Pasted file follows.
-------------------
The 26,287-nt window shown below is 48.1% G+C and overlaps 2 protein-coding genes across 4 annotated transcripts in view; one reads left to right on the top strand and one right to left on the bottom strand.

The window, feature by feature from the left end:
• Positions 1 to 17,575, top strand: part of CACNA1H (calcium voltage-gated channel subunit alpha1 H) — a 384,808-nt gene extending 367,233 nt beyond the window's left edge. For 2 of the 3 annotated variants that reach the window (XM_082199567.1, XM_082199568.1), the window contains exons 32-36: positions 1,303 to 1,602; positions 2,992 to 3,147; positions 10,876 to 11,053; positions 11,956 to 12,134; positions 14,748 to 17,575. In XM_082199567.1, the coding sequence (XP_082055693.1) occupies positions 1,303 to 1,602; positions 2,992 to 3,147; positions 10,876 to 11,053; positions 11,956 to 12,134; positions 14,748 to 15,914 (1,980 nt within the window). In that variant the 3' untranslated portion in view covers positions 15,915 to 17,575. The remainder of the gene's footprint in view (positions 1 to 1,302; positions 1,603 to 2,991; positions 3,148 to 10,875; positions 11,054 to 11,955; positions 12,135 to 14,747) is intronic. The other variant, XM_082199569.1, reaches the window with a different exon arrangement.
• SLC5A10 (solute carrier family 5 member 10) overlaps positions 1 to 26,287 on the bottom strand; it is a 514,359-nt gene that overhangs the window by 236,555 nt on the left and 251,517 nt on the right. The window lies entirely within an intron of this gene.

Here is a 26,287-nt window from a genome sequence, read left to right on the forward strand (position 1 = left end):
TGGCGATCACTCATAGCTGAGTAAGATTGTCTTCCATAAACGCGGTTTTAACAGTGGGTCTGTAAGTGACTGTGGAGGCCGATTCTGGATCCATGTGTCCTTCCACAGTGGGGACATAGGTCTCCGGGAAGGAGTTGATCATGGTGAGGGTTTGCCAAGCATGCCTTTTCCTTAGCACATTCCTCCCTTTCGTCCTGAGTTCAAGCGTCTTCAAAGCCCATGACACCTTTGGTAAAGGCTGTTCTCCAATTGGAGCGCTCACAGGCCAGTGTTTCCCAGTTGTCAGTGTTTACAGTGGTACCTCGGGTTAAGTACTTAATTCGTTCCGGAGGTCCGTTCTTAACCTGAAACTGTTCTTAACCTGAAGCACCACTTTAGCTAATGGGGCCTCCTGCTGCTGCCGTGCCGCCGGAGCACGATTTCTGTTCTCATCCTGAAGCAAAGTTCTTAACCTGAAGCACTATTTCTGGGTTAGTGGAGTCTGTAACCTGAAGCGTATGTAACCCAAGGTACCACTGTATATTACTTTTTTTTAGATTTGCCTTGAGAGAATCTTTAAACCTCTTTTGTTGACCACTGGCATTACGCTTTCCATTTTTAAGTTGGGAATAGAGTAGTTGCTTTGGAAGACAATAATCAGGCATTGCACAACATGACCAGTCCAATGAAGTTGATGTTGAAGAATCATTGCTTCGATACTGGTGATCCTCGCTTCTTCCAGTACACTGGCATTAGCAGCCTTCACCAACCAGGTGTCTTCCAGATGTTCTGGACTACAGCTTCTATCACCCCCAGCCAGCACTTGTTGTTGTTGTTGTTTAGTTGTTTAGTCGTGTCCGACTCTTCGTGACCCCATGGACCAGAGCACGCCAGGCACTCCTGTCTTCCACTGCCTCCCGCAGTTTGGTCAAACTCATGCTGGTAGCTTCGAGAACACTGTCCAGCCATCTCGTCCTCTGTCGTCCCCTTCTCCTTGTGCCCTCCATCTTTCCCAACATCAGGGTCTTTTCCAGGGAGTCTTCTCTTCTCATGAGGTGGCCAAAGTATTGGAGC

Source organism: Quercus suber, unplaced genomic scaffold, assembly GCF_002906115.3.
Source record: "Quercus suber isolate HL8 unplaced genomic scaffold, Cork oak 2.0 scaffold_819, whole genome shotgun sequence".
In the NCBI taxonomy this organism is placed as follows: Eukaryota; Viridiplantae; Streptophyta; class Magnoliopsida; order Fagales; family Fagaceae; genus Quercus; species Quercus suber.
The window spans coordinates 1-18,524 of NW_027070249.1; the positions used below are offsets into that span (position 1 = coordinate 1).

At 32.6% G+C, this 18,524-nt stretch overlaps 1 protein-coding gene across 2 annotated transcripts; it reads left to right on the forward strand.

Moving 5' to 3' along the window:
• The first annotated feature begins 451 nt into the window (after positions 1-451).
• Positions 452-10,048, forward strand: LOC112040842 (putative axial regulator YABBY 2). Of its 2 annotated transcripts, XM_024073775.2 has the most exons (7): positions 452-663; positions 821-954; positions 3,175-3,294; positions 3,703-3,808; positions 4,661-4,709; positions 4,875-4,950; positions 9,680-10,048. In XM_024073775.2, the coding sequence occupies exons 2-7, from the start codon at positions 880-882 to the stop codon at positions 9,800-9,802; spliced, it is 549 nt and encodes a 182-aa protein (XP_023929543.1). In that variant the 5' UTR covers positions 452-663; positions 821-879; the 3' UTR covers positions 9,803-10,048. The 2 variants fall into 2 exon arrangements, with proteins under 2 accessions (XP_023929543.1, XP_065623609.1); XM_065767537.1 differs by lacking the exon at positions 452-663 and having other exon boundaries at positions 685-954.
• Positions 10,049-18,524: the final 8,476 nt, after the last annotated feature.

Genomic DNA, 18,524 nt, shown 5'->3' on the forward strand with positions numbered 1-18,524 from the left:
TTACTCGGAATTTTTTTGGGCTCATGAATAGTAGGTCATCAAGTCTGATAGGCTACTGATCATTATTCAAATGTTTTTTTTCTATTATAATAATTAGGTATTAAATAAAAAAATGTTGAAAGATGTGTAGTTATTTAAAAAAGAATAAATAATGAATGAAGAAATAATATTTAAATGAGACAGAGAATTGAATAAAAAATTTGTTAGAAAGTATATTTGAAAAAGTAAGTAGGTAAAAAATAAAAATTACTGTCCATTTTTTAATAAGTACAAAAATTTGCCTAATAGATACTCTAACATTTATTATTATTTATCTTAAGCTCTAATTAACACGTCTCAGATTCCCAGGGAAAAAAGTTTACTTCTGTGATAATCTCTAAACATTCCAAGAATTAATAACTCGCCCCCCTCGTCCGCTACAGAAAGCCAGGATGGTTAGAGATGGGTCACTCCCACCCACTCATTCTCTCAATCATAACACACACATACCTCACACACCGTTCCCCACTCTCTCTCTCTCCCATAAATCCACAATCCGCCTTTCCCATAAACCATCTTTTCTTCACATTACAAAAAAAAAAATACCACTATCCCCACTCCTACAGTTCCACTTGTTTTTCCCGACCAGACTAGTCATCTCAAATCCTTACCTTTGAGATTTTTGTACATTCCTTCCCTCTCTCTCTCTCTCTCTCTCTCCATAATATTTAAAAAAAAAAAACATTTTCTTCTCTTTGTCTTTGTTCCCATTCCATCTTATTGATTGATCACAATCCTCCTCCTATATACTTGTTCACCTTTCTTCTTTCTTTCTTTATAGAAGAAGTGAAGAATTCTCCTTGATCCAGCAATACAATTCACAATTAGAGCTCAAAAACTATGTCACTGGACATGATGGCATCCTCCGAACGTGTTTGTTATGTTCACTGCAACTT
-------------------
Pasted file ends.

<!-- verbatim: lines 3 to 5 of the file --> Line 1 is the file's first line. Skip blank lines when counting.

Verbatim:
• Positions 1 to 17,575, top strand: part of CACNA1H (calcium voltage-gated channel subunit alpha1 H) — a 384,808-nt gene extending 367,233 nt beyond the window's left edge. For 2 of the 3 annotated variants that reach the window (XM_082199567.1, XM_082199568.1), the window contains exons 32-36: positions 1,303 to 1,602; positions 2,992 to 3,147; positions 10,876 to 11,053; positions 11,956 to 12,134; positions 14,748 to 17,575. In XM_082199567.1, the coding sequence (XP_082055693.1) occupies positions 1,303 to 1,602; positions 2,992 to 3,147; positions 10,876 to 11,053; positions 11,956 to 12,134; positions 14,748 to 15,914 (1,980 nt within the window). In that variant the 3' untranslated portion in view covers positions 15,915 to 17,575. The remainder of the gene's footprint in view (positions 1 to 1,302; positions 1,603 to 2,991; positions 3,148 to 10,875; positions 11,054 to 11,955; positions 12,135 to 14,747) is intronic. The other variant, XM_082199569.1, reaches the window with a different exon arrangement.
• SLC5A10 (solute carrier family 5 member 10) overlaps positions 1 to 26,287 on the bottom strand; it is a 514,359-nt gene that overhangs the window by 236,555 nt on the left and 251,517 nt on the right. The window lies entirely within an intron of this gene.

Here is a 26,287-nt window from a genome sequence, read left to right on the forward strand (position 1 = left end):